Jeremy Corbyn was a little-known backbencher until he entered the Labour leadership race and now the Islington North MP is sensationally set to win the race, according to a shock poll.

A private survey seen by left-wing magazine the New Statesman has put the 66-year-old socialist in front of leadership favourite Andy Burnham, former work and pensions secretary Yvette Cooper and shadow care minister Liz Kendall in the first round of voting.

The poll, which was apparently commissioned on behalf of two rival campaigns, put Burnham ahead on first preference votes but showed, with second preference votes, Corbyn is set become Ed Miliband's successor.

However, a source close to one of the Labour leadership campaigns told IBTimes UK that their private data suggested Burnham is ahead, with Cooper a close second, Corbyn "some way behind" in third place and Kendall trailing the pack.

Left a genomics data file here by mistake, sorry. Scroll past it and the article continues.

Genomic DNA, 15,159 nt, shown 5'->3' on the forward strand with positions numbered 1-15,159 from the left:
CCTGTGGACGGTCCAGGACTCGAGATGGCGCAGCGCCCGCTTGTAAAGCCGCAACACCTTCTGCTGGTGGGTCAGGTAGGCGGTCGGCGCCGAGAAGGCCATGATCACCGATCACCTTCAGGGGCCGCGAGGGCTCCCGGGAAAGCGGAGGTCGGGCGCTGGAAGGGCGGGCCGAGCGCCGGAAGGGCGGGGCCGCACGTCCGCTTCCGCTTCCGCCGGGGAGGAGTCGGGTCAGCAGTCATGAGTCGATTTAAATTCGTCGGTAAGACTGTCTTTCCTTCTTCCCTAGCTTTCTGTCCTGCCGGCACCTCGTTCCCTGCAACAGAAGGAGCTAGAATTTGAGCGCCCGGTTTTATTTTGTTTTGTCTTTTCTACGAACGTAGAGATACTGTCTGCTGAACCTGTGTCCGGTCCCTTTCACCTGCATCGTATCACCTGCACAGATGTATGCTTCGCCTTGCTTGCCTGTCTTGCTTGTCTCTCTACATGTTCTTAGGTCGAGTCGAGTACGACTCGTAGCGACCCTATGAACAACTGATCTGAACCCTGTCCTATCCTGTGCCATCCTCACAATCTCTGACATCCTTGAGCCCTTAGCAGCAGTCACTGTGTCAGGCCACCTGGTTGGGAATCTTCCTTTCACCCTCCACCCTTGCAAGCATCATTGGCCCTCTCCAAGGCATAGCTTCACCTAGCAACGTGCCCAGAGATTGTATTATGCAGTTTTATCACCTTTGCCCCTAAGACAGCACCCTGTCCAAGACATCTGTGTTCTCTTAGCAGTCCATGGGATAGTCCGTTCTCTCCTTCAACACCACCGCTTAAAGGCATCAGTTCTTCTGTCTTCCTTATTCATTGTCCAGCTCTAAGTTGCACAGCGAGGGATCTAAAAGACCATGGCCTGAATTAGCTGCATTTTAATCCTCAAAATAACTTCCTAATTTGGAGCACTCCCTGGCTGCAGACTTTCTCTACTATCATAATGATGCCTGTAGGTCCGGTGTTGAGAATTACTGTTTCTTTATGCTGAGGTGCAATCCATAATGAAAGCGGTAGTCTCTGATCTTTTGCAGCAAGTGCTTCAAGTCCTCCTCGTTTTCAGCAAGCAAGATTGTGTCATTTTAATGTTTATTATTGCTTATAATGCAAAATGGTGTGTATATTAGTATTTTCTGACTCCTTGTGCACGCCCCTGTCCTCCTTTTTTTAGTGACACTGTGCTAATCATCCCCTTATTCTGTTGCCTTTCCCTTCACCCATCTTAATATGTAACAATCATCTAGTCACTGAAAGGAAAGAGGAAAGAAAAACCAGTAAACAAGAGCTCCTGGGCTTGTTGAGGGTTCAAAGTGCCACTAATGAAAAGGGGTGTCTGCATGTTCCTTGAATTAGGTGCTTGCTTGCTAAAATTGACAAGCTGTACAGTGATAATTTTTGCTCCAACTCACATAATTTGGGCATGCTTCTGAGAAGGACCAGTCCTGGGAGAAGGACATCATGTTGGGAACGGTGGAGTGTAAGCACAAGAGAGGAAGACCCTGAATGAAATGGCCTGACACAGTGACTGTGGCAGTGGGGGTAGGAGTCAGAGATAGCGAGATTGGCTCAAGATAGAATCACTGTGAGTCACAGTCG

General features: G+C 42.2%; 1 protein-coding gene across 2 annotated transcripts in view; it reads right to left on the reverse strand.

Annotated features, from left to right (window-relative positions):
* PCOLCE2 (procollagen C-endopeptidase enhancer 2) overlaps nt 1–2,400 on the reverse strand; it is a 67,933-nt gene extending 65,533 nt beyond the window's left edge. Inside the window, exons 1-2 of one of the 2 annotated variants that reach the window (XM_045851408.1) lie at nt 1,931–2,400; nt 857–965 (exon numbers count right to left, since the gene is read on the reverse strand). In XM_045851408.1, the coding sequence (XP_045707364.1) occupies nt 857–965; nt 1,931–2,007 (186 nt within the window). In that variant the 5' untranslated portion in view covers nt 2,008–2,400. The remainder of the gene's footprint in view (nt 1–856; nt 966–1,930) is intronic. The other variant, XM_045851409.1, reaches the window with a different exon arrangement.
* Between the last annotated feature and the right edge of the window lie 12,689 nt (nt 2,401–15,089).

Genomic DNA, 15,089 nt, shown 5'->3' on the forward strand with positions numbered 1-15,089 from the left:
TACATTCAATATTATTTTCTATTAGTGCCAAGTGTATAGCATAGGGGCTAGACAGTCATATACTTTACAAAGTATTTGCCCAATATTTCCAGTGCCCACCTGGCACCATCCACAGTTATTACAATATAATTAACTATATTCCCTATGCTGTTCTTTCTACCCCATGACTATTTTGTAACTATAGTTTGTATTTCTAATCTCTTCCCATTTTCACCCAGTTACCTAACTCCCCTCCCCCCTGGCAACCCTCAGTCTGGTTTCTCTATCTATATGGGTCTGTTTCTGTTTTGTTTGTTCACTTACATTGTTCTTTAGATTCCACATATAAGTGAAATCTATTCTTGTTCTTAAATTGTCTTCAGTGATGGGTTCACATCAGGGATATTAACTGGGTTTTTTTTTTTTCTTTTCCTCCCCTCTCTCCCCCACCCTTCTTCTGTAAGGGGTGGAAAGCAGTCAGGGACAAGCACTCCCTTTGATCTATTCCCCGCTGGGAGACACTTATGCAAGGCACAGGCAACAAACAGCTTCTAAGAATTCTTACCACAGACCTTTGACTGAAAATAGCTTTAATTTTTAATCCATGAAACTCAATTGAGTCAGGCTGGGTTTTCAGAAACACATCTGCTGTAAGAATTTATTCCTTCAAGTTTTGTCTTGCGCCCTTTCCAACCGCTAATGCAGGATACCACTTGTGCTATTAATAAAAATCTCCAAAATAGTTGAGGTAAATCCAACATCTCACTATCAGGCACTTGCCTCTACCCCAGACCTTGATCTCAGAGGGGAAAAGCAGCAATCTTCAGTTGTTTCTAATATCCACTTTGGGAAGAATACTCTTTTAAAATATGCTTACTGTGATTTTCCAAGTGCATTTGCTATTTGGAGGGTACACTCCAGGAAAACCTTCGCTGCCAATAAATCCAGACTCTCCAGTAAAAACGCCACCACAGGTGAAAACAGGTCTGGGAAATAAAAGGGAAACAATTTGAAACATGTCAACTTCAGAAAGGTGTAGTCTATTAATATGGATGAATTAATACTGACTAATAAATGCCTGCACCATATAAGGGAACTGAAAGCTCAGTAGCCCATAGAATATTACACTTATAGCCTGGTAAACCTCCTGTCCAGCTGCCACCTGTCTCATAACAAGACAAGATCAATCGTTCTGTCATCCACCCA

But it seems the shock poll only adds to the growing sense that Corbyn, the veteran Labour MP for Islington North, once seen as a long shot, should not be ruled out.

The veteran parliamentarian has been able to secure 40 nominations from local Labour parties (eight behind Burnham and 10 more than Cooper) and bookmaker Ladbrokes put Corbyn at 7/2 to become leader ahead of Kendall, who has slipped to 8/1.

Matthew Shaddick of Ladbrokes said: "The queues of punters wanting to back Corbyn are now longer than those at an Athens ATM machine. The betting is beginning to suggest that he might just pull this off."

The irony is Burnham gave Corbyn help to get on the leadership ballot by allowing some of his supportive MPs to nominate the left-wing firebrand in a bid to "broaden the debate".

Tulip Siddiq, for instance, told some of her green-minded constituents in June that she selected Corbyn despite backing Burnham.

"I voted for Corbyn to get him on the ballot. He will actually push the party towards some of the commitments that we want, I thought, in terms of the discussion," the new MP for Hampstead and Kilburn said.

The act of generosity could now backfire and see Labour move further to the left after Miliband's crushing defeat at the general election.

On top of that, Tory supporters have threatened to join Labour and vote for Corbyn after the party offered a "supporters fee" of £3, believing her would make the party unelectable for a generation. But Labour have said the saboteurs would be stopped because they have to declare they are sincere supports and the party can vet them.